The first leg of our self-drive tour of the Outer Hebrides was on Barra, and its neighbouring island of Vatersay. Our arrival on Barra was spectacular, to say the least. We travelled over from Glasgow International Airport on a De Haviland Twin Otter aircraft, specially adapted for landing on a beach – yes, a beach!
Barra Airport is one of the few places in the World where scheduled flights land on a beach. The airport is situated in the wide shallow bay of Traigh Mhor at the north tip of the island. The airport has three runways, marked by concrete poles at their ends. This allows the Twin Otters to land into the wind from almost any direction. At high tide, these runways are submerged.
Our short flight from Glasgow lasted just over an hour and as we descended through the clouds, the island came into view and in a few minutes, we were on the beach. The tiny airport terminal was nothing more than an arrivals desk and café. Our baggage was offloaded in a 4×4 and taken to the baggage reclaim area under the control tower.
In a few minutes, we were in the car park awaiting the arrival of our hire car and as this was delayed, we had the opportunity to see our airplane boarded and take off on its return to Glasgow. A great way to start our holiday.
The island is only five miles wide by eight miles long and has one ring road all the way around. We chose the west route on our way to Castlebay at the southern end of the island. The road was mainly single track with passing places, and the scenery was amazing. We didn’t realise that, although beautiful, Barra was just a taster for some fantastic scenery that awaited us around every corner and on every island.
After a journey of about half an hour, we arrived at the Castlebay Hotel, our base for our two night stay in Barra. We got settled into our sea view room and freshened up before we made the short journey over to Vatersay, a small island that is situated across the bay from Castlebay.
After returning to Castlebay, we had afternoon tea in The Deck, a harbourside café with outside seating. The weather had been sunny since we arrived, but after tea, an eerie mist slowly descended on the town from over the hills. It was a sight to see.
The Castlebay Hotel had a lovely conservatory on the front of the hotel which I sat in to watch the ferry dock and leave on its journey to Oban. The first day of our Hebridean Hopscotch holiday had seen us leave the hustle and bustle of the mainland for the peace and quiet of island life.
On day two of our Barra stay, I had a pre-breakfast stroll around the town and took a few photos of the mist, which was still clinging to the hills. After a hearty breakfast, we headed back around the western side of the island to the airport where I took some photos and video of the midday flight from Glasgow landing and taking off. The flight was delayed because of the mist, which made the experience even more magical.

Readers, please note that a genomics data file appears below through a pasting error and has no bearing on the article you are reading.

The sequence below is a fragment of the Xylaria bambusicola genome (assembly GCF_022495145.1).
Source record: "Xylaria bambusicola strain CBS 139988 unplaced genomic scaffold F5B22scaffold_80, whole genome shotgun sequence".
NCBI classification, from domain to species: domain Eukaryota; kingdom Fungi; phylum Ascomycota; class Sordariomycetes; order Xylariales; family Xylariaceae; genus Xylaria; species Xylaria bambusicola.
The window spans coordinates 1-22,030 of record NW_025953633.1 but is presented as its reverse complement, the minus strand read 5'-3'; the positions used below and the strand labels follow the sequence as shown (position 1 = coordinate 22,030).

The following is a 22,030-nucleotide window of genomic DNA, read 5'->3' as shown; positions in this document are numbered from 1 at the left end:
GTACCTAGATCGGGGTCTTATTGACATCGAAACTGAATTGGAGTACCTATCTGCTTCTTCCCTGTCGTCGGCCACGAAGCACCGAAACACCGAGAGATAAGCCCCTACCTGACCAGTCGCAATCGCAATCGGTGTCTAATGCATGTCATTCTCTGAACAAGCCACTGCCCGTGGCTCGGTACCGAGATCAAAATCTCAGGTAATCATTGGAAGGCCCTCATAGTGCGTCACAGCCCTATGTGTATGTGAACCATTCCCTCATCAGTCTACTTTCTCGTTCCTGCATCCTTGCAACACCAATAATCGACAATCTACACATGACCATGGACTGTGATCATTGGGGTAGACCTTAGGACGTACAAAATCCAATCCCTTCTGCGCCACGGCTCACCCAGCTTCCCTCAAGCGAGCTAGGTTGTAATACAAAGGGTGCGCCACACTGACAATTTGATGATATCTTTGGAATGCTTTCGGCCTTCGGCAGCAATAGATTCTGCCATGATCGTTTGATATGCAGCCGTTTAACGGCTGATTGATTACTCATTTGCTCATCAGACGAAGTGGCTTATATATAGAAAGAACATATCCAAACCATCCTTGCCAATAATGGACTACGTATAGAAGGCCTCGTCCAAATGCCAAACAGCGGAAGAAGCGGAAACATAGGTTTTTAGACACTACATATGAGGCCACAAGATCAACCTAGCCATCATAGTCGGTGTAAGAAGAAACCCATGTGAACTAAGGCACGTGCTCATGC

As soon as the delayed flight had taken off, the mist disappeared in minutes and we were left with a bright sunny afternoon. We continued our drive around the island, taking the eastern route back to Castlebay.
After we arrived back at the hotel, we went to the mobile chip van which visited Castlebay on Friday and Saturday evenings. We had a very large portion of freshly made fish and chips which we ate at the side of the harbour, in glorious evening sun.
We finished our day watching the Sun set and the Moon rise on the west coast of Barra. Being further north than home, the Sun didn’t set until an hour later than it did in Nottingham, around 22:10. As we watched the Sun go down, the only sounds we could hear were the waves breaking on the rocks and the sea birds squabbling on the beach.
Our last day on Barra greeted us with clear blue skies and blazing sun. After another stroll around the town, and another hearty Scottish breakfast, we headed to the ferry terminal for the 11:00 departure to Eriskay and part two of our Hebridean adventure.
Barra had been stunning, but we didn’t realise that we were going to be thrilled by some spectacular scenery as we made the long drive through the Uists on the second leg of our journey.
- Outer Hebrides – an introduction (alanrowley.info)
- Come rain or shine, the Outer Hebrides, are Scotland’s natural gems, according to Cat Harvey (dailyrecord.co.uk)
- Cat Harvey: Barra has more characters per capita than anywhere else in the world (dailyrecord.co.uk)
- Scotland backs Hebrides conservation area despite fishing objections (upi.com)
- ‘Wee brown birds’ vanish from isle (bbc.co.uk)
- Barra is given special conservation status to protect environment and sealife surrounding the island (dailyrecord.co.uk)
- The Outer Hebrides, Day 1: Glasgow, Oban, Barra (timkophi.wordpress.com)
- Outer Hebrides – Our Trip to The Edge (Part 1) (juniperandjane.wordpress.com)